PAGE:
Most power occurs because one side is better organized than the other. Labor is usually less well organized than management, criminals are usually less well organized than the police and customers are always less well organized than producers.
The internet promises to change that. It does it occasionally, sort of randomly. Sometimes, users will rise up and complain (as they did at Facebook). Or voters will organize online and hurt (or help) a politician or candidate.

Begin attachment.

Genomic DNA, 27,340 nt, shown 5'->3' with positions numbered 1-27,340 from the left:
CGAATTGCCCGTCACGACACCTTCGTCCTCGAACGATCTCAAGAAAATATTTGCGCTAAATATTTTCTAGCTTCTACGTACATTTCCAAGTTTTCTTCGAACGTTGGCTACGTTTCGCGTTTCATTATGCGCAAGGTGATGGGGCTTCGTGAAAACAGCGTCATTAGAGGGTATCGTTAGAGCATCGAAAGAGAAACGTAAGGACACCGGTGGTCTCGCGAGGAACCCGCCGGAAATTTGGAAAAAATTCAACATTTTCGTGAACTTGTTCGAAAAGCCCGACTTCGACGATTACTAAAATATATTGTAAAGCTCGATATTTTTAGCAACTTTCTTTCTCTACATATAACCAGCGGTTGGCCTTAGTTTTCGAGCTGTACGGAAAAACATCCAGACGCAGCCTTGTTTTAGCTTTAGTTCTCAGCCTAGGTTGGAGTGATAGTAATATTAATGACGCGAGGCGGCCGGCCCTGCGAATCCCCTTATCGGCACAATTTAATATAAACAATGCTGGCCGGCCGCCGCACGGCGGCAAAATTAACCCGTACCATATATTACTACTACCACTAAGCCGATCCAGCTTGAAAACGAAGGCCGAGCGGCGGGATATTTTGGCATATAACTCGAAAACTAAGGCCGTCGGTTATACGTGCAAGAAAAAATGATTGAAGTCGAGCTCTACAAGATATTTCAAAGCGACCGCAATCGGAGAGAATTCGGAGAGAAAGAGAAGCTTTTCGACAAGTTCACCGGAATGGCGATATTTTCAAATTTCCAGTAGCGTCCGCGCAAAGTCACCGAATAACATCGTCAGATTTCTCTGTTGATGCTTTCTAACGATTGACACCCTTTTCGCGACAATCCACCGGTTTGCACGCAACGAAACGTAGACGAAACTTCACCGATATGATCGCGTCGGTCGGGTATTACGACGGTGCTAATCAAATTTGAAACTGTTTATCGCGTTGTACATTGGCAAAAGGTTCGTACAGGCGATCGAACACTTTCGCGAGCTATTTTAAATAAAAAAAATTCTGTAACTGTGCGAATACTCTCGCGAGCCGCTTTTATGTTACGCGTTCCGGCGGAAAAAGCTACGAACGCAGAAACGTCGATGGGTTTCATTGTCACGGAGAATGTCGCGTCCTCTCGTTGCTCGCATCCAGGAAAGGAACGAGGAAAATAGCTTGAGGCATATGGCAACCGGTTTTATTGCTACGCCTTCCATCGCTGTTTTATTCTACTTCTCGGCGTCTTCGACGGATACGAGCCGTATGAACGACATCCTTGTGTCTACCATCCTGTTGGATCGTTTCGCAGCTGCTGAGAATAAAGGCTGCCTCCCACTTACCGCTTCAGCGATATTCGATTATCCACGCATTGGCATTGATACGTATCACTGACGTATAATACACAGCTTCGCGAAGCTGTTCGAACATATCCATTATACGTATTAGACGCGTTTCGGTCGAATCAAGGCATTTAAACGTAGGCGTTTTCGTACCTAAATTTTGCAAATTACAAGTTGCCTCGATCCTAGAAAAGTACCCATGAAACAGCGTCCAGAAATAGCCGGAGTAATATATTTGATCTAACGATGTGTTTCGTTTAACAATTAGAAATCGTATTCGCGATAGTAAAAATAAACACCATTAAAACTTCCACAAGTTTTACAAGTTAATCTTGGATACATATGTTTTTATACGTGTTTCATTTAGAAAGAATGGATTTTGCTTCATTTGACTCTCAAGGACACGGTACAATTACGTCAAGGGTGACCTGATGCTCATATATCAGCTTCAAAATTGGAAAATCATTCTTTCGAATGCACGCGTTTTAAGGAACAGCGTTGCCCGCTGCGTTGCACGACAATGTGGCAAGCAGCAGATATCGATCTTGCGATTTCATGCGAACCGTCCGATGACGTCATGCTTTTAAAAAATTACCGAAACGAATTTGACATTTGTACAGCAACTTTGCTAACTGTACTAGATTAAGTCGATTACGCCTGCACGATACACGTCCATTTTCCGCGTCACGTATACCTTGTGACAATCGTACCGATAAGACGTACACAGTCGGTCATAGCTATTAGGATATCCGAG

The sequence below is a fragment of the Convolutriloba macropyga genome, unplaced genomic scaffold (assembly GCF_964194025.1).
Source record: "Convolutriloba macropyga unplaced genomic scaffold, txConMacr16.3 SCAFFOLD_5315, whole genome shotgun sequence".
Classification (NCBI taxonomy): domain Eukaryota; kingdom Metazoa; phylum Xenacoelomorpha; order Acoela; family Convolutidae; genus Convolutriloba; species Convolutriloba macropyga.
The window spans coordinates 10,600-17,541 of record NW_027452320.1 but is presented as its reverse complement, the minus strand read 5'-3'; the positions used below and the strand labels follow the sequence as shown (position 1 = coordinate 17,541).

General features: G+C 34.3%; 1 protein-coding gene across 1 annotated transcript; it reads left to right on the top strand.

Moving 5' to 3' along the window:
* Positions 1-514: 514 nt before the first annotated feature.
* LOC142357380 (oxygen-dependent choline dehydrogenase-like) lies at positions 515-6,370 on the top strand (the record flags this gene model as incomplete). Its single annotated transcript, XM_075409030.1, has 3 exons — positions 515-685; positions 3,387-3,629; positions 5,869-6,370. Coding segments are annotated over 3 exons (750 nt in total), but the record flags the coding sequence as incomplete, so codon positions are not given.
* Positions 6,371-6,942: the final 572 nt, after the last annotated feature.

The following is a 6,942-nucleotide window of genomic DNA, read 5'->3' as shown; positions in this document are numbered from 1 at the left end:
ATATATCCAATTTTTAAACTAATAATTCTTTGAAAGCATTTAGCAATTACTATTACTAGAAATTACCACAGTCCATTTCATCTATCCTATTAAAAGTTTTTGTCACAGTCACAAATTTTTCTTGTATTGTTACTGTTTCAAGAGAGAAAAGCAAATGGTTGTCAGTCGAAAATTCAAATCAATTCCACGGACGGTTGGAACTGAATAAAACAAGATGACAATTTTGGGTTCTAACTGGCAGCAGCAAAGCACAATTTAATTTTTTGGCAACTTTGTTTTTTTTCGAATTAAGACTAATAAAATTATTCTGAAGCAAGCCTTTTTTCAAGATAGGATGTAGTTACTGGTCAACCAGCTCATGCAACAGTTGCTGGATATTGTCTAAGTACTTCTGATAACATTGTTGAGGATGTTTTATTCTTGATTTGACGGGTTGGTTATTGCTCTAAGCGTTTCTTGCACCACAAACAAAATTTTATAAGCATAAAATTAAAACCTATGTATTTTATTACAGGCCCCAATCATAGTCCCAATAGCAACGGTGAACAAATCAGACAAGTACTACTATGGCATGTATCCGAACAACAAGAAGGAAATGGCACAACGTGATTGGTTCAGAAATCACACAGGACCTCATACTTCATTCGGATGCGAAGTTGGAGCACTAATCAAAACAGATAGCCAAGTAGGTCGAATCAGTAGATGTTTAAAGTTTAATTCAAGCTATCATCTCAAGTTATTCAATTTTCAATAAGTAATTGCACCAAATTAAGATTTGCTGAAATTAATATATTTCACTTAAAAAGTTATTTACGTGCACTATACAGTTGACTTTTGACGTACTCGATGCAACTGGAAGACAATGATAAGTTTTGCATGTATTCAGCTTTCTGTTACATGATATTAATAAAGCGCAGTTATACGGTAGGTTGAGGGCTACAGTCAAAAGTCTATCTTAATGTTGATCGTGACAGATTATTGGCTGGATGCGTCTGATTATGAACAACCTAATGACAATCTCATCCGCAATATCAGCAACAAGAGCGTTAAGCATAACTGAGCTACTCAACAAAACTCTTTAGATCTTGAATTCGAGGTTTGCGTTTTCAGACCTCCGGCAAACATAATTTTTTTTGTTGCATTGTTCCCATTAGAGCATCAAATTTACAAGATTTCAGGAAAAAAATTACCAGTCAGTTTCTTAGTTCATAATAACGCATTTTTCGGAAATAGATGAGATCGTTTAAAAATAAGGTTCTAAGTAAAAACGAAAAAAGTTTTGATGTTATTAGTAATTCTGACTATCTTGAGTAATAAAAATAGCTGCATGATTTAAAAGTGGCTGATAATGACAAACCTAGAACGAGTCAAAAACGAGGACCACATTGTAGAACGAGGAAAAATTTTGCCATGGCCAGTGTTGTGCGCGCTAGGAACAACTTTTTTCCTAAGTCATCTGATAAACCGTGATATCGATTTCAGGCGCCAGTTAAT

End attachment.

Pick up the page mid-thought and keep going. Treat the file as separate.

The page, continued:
Wikipedia works because so many contributors figured out how to self-organize into a group that produced something far more useful than a traditionally organized document.
I think we’re at the earliest possible beginning of the changes we’re going to see because of this sort of grass roots coordination.
Simple example: the Starbucks in Larchmont, NY keeps their thermostat at 64 degrees. And the stores in Breckenridge, Colorado keep their doors wide open all winter. If you’re raging mad about energy waste, you could say something. And nothing would happen. But if customers organized and ten people said something or a hundred people said something… boom, new rules.
The system doesn’t know what to do with a movement.